Overall, Final Fantasy games taught me that you have to earn money, manage it wisely, and be selective in your purchases to achieve success in the game. Common sense stuff now, but we all have to start learning somewhere.
Video Game Spending Habits Foreshadow Real Life Spending Habits
I’ve always had more of a saver’s mindset. Ever since I was a kid, my parents would tease me about my frugal habits. This was evident in real life and Final Fantasy, and other similar virtual worlds. Final Fantasy games taught me the importance of financial discipline.
Even in video games, I was never one to spend all of my money. What if I needed extra potions for that next battle? What if there was a key item that was required to advance in the game? To me, there was always some assurance in keeping money saved up just in case. Call it a video game emergency fund if you will.
I’ve realized that the way I spent money on video games is similar to how I spend money today. Overall I like to play it safe and do my best to minimize risk. You’ll find me investing in a good old index fund over bitcoin any day of the week.
Spend Money (Gil) on Experiences
Even in the virtual world, I always enjoyed spending money on an experience compared to fringe items. Sure, we all need our cure potions, Phoenix downs, and weapon improvements. Just like in real life, we need to spend money on gas and groceries. However, once basic needs are met, virtually, or in the flesh, there are diminishing returns with more stuff.
Give me a few minutes playing a fun Chocobo race over some random single spell that’s going to sit at the bottom of my item list until finishing the game. Similarly, I’d much rather take a vacation in real life than upgrade to a nicer vehicle.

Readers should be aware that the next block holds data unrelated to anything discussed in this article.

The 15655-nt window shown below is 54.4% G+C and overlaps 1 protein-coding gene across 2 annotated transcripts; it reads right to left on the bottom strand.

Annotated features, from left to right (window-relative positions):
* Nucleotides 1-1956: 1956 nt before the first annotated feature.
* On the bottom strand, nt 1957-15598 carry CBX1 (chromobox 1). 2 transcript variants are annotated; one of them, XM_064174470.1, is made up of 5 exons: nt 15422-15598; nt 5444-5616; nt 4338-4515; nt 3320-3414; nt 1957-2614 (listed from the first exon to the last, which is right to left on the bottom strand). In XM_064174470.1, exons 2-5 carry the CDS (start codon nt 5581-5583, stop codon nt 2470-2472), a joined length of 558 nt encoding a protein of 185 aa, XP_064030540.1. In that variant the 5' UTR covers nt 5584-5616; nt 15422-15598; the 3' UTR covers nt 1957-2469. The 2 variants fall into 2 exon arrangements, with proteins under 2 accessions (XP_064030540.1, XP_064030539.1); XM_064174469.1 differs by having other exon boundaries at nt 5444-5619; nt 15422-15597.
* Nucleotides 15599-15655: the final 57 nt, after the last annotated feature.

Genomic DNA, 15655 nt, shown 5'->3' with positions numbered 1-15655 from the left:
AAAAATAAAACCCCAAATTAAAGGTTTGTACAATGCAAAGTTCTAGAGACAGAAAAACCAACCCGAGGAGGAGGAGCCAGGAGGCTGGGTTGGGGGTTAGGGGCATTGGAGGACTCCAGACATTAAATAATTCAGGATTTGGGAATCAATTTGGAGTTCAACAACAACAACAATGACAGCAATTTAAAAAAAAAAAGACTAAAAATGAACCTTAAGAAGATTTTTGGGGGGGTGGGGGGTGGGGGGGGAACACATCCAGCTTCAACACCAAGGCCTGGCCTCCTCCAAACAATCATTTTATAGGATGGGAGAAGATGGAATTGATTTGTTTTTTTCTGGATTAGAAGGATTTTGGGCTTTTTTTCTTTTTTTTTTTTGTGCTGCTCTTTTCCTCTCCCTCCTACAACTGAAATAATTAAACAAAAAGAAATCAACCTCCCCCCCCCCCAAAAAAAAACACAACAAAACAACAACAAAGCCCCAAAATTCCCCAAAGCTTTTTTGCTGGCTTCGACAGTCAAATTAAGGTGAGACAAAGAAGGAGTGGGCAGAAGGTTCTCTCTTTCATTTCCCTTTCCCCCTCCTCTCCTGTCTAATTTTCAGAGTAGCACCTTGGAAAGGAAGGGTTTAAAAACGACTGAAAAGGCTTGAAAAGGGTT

Success Is Built When Nobody Is Looking
In almost any Final Fantasy game, at some point, you had to suffer through a series of random battles to level up, obtain Gil, or find an item. Most people don’t necessarily like those random battles. Walking around in circles until coming across a battle, only to put on auto-battle mode to get through it quickly.
There’s really no purpose to it besides trying to level up or get paid. Here’s the thing though, putting in the work pays off down the line. When you come across that challenging boss, you’ll be grateful that you decided to level up x5.
Like in real life, it’s the work you put in when nobody is looking that allows you to shine in the most important moments. Real-life examples include spending extra time in the gym shooting free throws, using extra money to pay down your mortgage instead of spending elsewhere, or having a healthy daily breakfast instead of sugary cereal.
Money Lessons Learned From Playing Final Fantasy Games
Sometimes the way we live in the virtual world is a lot like how we live in real life. Looking back on how I managed money, developed characters, and interacted with others in Final Fantasy games closely related to real life. The key takeaways include having a plan for your money, spending more on experiences instead of stuff, and working hard.
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This article was produced by Financial Pilgrimage and syndicated by Wealth of Geeks.
Featured Image Credit: Square Enix.